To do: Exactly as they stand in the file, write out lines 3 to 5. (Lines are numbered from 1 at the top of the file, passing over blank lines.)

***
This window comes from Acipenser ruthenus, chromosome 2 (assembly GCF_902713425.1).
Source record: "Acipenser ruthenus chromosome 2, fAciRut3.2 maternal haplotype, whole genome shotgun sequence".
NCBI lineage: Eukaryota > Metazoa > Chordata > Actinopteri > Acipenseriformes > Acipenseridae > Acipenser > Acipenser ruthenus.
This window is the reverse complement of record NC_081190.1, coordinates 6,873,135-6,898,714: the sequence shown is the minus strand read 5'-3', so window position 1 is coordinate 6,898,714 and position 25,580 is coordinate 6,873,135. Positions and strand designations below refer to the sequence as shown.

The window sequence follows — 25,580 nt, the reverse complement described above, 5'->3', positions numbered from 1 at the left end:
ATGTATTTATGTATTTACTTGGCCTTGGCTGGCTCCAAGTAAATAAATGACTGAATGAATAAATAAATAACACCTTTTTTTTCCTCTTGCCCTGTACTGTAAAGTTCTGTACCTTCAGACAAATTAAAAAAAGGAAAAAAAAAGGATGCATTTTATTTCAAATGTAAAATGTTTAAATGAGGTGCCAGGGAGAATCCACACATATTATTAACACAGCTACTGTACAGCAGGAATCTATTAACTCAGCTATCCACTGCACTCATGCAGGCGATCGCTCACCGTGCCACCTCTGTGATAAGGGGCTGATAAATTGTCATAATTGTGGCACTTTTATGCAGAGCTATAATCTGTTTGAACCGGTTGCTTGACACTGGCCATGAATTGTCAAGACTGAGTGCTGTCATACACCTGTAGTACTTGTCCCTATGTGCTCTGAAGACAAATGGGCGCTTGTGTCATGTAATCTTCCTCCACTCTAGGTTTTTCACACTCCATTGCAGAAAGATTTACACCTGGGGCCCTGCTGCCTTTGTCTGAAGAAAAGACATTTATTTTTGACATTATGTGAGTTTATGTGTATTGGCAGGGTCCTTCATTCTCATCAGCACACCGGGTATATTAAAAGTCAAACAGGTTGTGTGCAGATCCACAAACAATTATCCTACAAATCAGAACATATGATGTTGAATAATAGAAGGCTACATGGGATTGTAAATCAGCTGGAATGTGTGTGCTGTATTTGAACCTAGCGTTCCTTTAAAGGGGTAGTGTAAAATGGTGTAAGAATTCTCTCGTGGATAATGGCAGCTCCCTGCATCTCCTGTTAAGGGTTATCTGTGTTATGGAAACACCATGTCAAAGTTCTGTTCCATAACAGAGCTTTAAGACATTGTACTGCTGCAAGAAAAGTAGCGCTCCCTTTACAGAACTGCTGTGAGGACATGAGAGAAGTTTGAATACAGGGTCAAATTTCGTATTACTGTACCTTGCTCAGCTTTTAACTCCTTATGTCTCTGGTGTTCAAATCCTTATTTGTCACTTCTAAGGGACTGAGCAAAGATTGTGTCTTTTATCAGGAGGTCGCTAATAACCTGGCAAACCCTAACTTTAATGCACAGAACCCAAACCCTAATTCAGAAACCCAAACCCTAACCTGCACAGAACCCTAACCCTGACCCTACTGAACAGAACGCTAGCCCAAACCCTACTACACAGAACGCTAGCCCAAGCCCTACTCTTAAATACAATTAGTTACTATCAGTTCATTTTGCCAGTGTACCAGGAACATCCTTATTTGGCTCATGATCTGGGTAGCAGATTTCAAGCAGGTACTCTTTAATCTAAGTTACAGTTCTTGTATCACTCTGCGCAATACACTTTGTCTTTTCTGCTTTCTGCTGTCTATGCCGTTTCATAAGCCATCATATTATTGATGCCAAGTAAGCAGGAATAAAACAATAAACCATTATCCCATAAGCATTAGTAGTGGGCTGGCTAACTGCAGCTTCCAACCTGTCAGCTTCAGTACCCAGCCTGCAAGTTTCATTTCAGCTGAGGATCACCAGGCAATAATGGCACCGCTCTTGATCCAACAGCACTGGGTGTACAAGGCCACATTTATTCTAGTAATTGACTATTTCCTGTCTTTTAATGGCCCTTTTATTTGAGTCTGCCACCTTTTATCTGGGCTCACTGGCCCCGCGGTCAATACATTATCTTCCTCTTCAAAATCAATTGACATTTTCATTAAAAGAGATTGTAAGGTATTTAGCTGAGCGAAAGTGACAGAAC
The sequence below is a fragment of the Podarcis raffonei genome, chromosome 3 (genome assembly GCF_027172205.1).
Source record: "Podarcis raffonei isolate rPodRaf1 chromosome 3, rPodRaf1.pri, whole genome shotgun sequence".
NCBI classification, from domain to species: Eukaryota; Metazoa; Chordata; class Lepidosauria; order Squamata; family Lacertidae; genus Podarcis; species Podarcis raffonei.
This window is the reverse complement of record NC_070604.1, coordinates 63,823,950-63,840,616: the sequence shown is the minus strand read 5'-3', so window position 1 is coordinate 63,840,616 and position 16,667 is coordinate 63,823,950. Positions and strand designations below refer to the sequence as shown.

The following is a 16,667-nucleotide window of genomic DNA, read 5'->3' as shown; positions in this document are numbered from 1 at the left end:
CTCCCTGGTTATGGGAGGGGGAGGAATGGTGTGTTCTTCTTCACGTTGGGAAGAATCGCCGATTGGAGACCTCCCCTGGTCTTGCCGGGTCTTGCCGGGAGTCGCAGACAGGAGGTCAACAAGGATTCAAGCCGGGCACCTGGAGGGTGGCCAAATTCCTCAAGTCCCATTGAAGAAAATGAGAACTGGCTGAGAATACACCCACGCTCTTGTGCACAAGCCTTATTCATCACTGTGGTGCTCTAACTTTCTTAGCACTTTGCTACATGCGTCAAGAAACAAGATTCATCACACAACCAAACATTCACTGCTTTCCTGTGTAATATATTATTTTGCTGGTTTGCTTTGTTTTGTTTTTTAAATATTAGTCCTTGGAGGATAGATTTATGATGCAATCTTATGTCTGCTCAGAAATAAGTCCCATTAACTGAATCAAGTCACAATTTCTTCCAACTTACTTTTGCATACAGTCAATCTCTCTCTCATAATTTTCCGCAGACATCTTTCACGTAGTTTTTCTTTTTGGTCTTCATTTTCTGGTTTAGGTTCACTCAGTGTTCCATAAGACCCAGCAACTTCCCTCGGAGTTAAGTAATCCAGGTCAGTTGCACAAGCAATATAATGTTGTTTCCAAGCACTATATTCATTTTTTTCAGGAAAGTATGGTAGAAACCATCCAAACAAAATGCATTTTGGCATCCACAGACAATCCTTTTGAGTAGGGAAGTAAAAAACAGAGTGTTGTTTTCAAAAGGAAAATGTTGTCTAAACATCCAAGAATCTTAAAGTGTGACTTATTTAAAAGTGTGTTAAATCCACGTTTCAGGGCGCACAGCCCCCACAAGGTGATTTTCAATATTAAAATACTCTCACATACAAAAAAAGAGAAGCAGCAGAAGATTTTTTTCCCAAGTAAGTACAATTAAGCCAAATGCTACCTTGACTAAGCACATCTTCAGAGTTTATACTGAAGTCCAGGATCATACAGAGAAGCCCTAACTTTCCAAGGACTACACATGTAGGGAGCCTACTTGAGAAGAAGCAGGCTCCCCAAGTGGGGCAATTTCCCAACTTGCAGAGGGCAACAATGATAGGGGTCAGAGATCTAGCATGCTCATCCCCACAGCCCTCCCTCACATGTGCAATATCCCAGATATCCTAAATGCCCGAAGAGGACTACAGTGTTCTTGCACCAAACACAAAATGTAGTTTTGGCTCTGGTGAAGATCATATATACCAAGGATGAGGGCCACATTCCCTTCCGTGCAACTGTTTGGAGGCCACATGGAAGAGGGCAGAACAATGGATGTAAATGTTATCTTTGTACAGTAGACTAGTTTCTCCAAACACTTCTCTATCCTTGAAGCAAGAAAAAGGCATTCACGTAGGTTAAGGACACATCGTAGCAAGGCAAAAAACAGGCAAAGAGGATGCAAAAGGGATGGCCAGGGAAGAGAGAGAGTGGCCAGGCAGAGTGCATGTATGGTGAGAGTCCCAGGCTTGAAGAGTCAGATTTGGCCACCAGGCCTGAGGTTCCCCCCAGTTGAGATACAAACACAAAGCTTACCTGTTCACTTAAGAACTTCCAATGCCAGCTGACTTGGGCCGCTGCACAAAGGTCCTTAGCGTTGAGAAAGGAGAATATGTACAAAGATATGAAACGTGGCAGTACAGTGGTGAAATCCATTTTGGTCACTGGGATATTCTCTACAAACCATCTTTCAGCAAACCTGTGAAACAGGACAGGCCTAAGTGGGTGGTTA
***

NCBI lineage: Eukaryota > Metazoa > Chordata > Actinopteri > Acipenseriformes > Acipenseridae > Acipenser > Acipenser ruthenus.
This window is the reverse complement of record NC_081190.1, coordinates 6,873,135-6,898,714: the sequence shown is the minus strand read 5'-3', so window position 1 is coordinate 6,898,714 and position 25,580 is coordinate 6,873,135. Positions and strand designations below refer to the sequence as shown.

The window sequence follows — 25,580 nt, the reverse complement described above, 5'->3', positions numbered from 1 at the left end: